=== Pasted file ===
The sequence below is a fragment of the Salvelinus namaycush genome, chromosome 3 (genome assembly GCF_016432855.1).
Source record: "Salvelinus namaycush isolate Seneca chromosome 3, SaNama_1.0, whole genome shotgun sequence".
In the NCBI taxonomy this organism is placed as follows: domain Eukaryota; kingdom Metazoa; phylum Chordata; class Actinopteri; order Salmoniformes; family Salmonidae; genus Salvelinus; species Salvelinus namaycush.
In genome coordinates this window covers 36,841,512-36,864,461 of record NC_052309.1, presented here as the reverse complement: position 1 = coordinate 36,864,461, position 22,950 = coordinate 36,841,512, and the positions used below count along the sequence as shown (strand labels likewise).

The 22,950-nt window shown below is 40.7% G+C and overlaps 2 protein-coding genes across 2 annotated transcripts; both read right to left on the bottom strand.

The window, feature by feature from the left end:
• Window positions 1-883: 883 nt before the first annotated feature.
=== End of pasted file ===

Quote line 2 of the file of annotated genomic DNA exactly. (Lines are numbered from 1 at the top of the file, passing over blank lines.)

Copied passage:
Source record: "Salvelinus namaycush isolate Seneca chromosome 3, SaNama_1.0, whole genome shotgun sequence".